If you’re an outdoor worker, it is important to take precautions against exposure to sun, heat and dehydration during the summer months.
More than 3.5 million people in the United States are diagnosed with skin cancer every year. And outdoor workers are at an extremely high risk for overexposure from the sun. Because various detrimental effects of sun exposure occur later in life, many workers do not take the necessary precautions to protect themselves during their younger years. To protect against the sun’s harmful UV rays:
- Cover up. Wear lightweight, tightly woven clothing that you can’t see through.
- Use sunscreen. A sun protection factor (SPF) of at least 15 blocks 93% of UV rays.
- Wear a hat. It should protect your neck, ears, forehead, nose and scalp.
- Wear UV-absorbent shades. Sunglasses should block 99-100% of UVA and UVB radiation.
Staying Hydrated in the Heat
Dehydration occurs when you lose more water than you take in. Staying hydrated is important to keep all your body functions running smoothly. When you work outdoors and exert yourself physically, you’ll want to take extra precautions as summer heats up.
On average, adults lose almost 10 cups of water a day simply by sweating, breathing and going to the bathroom. Electrolytes are also lost. These minerals, which include sodium, potassium and calcium, maintain the balance of fluids in the body. When you are doing physical work, you lose even more fluids and electrolytes.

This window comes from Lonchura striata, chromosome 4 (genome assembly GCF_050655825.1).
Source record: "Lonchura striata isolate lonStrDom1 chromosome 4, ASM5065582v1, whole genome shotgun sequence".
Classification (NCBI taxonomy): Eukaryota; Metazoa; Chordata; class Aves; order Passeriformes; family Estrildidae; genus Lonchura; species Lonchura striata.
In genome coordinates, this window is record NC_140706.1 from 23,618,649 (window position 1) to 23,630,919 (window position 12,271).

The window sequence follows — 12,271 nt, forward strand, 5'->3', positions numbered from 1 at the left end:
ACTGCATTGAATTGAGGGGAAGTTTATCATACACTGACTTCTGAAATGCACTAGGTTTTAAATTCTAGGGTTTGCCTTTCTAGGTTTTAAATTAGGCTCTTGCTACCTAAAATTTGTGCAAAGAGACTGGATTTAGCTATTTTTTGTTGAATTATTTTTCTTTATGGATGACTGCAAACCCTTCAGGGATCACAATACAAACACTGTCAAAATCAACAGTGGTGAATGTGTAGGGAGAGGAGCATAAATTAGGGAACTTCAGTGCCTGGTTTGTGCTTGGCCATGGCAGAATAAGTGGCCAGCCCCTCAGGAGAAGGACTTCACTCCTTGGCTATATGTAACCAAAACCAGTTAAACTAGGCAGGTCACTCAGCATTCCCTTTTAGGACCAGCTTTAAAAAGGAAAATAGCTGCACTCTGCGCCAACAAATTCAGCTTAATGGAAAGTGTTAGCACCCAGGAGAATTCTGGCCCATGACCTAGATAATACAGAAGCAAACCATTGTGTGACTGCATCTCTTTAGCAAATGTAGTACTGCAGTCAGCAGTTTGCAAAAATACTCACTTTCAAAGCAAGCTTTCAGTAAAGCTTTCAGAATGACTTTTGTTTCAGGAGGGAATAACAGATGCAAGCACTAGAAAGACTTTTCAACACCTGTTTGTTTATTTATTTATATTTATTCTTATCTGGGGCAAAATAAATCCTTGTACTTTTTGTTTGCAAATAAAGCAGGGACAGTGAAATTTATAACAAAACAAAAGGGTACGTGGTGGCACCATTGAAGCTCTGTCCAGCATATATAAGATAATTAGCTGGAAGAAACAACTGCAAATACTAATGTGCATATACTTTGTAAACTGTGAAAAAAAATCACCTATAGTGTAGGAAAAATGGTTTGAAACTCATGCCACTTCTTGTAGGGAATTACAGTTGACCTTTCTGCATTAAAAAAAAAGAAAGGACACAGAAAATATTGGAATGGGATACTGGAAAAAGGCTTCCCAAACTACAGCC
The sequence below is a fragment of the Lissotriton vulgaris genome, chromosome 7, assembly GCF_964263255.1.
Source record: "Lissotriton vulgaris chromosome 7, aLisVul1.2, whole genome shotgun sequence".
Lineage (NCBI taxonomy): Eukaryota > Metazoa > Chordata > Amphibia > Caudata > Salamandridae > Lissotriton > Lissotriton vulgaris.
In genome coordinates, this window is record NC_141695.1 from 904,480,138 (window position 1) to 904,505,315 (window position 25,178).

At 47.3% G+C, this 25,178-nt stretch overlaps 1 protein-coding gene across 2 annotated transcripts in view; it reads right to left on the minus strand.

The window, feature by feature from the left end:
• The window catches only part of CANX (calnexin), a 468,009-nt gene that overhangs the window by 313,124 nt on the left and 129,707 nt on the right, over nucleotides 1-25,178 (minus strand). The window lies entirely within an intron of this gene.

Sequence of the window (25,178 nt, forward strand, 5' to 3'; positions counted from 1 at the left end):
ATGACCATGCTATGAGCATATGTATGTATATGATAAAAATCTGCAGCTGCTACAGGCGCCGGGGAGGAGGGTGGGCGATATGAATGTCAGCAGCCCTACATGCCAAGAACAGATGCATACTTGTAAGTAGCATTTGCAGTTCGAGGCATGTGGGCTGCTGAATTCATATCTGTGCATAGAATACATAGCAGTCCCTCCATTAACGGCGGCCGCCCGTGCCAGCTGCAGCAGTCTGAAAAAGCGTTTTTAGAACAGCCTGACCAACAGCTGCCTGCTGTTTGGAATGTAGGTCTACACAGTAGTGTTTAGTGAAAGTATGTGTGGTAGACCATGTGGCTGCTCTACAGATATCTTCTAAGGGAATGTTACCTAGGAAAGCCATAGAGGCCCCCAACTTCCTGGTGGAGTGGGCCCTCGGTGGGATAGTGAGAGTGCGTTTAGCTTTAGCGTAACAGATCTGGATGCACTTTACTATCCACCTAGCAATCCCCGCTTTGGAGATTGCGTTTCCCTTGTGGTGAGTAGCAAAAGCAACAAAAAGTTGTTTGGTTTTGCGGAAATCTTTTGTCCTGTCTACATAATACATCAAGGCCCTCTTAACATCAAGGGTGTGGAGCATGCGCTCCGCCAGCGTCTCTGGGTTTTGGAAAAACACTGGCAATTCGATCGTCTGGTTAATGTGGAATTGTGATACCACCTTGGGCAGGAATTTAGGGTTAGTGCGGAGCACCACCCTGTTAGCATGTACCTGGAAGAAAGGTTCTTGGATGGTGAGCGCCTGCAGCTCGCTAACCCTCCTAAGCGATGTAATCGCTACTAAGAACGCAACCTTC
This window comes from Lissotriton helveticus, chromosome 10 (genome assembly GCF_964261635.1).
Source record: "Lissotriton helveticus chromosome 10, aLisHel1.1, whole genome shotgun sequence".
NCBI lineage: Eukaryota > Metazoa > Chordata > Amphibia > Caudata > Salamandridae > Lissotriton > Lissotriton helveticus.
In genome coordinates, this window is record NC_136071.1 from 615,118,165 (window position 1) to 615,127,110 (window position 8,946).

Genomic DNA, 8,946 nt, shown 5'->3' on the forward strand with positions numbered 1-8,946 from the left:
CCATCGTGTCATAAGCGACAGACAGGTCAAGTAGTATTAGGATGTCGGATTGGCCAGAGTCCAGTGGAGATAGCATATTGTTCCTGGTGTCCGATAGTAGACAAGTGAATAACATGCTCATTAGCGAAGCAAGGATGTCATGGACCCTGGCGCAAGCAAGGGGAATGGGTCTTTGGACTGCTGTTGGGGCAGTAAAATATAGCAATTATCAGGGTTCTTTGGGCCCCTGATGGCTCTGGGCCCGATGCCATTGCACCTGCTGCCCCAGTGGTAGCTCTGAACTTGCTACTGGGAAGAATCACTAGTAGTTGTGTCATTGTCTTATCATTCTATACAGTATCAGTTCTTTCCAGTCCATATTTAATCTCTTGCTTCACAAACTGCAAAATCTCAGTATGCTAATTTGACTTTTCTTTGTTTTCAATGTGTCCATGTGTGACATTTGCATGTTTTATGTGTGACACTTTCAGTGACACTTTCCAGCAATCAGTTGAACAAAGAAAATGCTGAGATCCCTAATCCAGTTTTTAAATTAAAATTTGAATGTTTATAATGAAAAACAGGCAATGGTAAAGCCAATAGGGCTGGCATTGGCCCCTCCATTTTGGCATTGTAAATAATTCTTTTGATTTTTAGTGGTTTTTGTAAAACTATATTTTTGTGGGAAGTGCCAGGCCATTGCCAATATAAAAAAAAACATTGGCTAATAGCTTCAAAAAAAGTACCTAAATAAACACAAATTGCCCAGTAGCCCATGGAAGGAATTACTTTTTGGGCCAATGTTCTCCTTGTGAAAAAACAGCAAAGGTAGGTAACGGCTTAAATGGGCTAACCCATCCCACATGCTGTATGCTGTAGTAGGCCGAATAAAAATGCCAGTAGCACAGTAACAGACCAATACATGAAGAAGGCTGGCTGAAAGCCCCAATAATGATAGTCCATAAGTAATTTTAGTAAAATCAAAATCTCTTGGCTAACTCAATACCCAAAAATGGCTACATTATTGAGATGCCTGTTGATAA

How do you know whether you’re dehydrated? You’ll begin to experience one or more of the following symptoms:
- Excessive thirst
- Sleepiness or tiredness
- Dry mouth
- Muscle weakness
- Dizziness or lightheadedness
The best defense against dehydration is prevention. That sounds easy enough—consume lots of fluids and foods high in water, such as fruits and vegetables—but the question of how much fluid can be complex.
Unfortunately, determining appropriate water intake isn’t an exact science, especially because so much depends on age, physical condition, activity level, location and body chemistry. The best overall approach is to make a conscious effort to stay hydrated. In hot weather, skip coffee or soda, and make water your beverage of choice.
Exertion is part of life, especially for outdoor workers, but you need to take care of yourself. Take frequent water breaks. Adjust your water intake to match your activity level and working conditions to stay healthy and alert. If you begin to feel symptoms of dehydration, don’t ignore them.